When planning lessons, you have to look at each student’s past lessons and see which ones they’ve taken and which one’s they’ve passed/failed in order to choose one that hasn’t been done yet or one that hasn’t been done in at least three months. There are about 50 different lessons per student level, of which there are 7, which gives us a pool of 350 lessons to choose from. The good thing about this is that since we teach 7 to 8 lessons a day, we repeat lessons like it’s our job, which it is. So, once you’ve taught one lesson, you know where you can rest during it, what might be hard for the students and what stupid little jokes you can make to break the ice. It’s very customer service-oriented, to tell the truth. So now that you’ve finally settled on something appropriate for the jappies, you have the remaining moments to look it over and practice the lesson in your head, if it’s new, and then you’re off.

The bell has rung and now you’re stuck with 3, at most, jappies for the next forty minutes during which you’re forced to converse with them, correct their grammar and basically schmooze them into falling in love with the English language enough to buy another lesson period. Students range from junior high schoolers to working professionals ( lots of people in the medical field ), to elderly men and women so bored with their lives that they’ve decided to conquer a foreign language. So far, my least successful student group has been older males who are around 30 and up. I know that must be quite a shock given my past dating history but let’s keep in mind that I’m not dating my students, but teaching them. With that said, my favorite students have turned out to be the housewives of all ages. These women are so much fucking fun. When I have three of them together in a class, I’m a fucking Don Juan and these women are giggling up a storm and learning at the same time, I really love it. They generally have loads of time on their hands and are prohibited to work by their husbands so once they’re done cleaning and/or cooking for the day, they’re completely free and need something to fill the gaping holes in their schedules. So, that renders them very much open and willing to learn as much as they possibly can and their individual progress is absolutely astonishing. I mean, this one lady Hidemi has only been studying English for a year and a half and she said to me yesterday, “My husband is a silly man. He no let me touch the computah because since I don’t know how to work computah good, that I might make computah sick. How can computah get sick? He say something about a weerus (virus) but I don’t berieve him. Computahs don’t get sick. They don’t take medecine.” Frankly, I’ll be ecstatic when I can get that ridiculous point across to someone in Japanese.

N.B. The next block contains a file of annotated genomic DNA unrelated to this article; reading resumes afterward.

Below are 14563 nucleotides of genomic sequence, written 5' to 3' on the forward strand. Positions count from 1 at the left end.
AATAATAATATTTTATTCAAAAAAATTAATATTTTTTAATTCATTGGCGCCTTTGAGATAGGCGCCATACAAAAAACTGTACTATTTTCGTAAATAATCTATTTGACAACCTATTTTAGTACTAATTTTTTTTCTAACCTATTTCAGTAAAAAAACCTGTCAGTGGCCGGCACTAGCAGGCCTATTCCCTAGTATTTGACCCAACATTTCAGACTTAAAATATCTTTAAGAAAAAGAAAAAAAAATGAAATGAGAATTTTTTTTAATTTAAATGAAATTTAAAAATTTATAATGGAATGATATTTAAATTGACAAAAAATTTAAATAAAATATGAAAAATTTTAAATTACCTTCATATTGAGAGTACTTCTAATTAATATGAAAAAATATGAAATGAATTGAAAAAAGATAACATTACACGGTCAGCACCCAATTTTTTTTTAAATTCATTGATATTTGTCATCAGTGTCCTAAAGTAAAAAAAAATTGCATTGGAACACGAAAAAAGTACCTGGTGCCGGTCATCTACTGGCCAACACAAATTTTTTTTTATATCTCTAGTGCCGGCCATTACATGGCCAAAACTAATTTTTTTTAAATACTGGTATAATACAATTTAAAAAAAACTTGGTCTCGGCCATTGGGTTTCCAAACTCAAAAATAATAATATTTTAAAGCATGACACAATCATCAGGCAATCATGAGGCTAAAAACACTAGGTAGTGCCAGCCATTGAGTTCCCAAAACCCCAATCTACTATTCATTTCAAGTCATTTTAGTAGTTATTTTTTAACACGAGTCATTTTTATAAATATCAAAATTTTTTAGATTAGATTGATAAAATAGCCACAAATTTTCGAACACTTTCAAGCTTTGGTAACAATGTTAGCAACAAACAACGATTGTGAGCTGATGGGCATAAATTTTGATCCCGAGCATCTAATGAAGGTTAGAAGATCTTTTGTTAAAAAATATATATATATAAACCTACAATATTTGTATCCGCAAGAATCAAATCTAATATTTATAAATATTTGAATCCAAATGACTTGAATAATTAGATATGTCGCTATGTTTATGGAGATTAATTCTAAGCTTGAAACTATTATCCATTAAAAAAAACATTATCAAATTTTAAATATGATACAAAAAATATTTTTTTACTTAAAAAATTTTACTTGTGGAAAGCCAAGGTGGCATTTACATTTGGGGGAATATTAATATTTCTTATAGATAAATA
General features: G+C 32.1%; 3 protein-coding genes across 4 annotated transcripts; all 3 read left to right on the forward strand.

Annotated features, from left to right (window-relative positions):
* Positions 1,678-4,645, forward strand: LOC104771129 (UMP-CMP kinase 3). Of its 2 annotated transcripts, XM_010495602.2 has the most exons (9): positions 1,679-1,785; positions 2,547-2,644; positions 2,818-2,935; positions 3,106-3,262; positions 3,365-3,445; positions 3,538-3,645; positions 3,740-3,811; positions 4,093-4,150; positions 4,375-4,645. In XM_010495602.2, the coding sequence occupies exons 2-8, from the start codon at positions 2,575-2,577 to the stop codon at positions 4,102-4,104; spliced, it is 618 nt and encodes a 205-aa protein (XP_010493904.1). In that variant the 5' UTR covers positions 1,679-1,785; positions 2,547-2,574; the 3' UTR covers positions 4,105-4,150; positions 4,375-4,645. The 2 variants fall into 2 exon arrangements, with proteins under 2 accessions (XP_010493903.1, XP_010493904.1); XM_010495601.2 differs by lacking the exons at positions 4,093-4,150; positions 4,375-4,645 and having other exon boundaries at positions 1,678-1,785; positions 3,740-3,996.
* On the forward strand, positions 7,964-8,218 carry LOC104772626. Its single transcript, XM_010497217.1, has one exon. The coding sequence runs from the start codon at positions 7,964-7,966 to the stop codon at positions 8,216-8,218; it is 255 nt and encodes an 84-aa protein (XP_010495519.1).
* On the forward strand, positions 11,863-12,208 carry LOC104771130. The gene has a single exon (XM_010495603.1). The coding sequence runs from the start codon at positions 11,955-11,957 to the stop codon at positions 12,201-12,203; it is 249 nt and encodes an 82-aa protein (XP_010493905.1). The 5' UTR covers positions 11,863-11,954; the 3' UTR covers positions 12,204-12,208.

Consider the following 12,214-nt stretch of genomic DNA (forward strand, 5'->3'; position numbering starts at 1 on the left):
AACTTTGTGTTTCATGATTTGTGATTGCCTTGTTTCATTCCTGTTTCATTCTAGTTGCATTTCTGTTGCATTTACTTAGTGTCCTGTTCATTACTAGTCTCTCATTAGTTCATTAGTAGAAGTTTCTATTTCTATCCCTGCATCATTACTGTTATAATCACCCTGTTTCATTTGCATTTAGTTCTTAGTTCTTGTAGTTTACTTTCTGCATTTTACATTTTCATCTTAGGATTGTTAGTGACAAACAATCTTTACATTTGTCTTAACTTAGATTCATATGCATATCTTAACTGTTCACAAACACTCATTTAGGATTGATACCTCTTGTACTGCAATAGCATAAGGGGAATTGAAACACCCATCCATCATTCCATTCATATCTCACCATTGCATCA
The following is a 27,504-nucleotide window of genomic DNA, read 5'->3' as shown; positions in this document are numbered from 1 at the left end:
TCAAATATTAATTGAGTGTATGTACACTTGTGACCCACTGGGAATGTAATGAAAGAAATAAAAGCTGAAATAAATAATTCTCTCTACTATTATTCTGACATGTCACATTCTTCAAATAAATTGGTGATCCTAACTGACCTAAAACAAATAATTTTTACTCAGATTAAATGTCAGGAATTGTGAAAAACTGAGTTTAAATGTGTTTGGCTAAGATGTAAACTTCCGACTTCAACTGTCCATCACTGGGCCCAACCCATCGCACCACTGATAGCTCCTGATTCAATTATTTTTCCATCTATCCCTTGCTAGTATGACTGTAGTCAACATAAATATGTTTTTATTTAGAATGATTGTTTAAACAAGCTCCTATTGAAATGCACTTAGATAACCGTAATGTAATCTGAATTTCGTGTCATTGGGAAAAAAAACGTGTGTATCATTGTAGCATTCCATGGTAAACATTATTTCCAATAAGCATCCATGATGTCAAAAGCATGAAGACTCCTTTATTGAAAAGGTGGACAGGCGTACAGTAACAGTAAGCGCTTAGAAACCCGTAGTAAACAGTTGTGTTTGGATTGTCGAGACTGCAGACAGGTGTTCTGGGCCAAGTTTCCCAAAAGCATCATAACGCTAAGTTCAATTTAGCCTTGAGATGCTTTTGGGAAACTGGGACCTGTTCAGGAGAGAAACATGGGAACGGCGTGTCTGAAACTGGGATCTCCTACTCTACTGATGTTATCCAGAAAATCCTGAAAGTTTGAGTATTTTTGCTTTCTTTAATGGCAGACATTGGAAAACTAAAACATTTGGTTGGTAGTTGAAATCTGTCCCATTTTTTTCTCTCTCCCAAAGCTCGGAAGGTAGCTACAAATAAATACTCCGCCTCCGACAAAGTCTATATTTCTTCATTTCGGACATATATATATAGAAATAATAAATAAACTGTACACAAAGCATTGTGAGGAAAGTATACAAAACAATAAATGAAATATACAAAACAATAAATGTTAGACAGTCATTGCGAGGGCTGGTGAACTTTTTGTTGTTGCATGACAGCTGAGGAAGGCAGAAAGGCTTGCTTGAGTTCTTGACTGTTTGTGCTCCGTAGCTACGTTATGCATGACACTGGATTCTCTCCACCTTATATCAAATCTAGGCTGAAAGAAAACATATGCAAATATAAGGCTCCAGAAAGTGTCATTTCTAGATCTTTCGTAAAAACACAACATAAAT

So that’s the gist of the lesson. Lots of silly phrases that need correcting and a lot of Japanese egos that need coddling. Once I get through eight of them, I can happily clock my ass out of there and hit the streets. Unfortunately, the streets can only be hit every so often due to the subway closure time of 11:45. Who the fuck is ready to go home at 11:45? This curfew is ridiculous. So you have three options: 1. Get your ass home at 11:45 and save some money and lose some friends. 2. Go home whenever you like by paying $30 for a taxi who won’t even bring you directly to your house because there are no fucking addresses so you’ll still have to walk from a subway station or local landmark. 3. Stay out until the subway re-opens at 5:00. Oddly enough, option 3 has been the most popular one so far, even considering our early work schedules. But let’s think about this. The job doesn’t really require that much effort. You’re sitting at a computer and as long as you look clean, no one can tell you smell like a vagabond. Also, you’re already in your work clothes from the night before so there’s no need to change because you still look semi-professional despite the cigarette burns on your collar and the sake stains on your tie. The only thing that really ever needs to be taken care of is your sweaty-ass face. Spend a night out in Osaka and I dare you not to sweat as profusely as a sorority girl in a clinic. I guarantee you; you will be moist. But not to worry, that’s nothing a few wipes of a deodorized wet-nap won’t ameliorate. So that’s the latest in the life of Biru. Do stay tuned as I hope to move to a new apartment next month, which should definitely be providing me with some new material. My roommates will be a red-neck hippie Canadian from New Brunswick and a black valley boy gay from San Diego. And people say the Real World was stereotypical…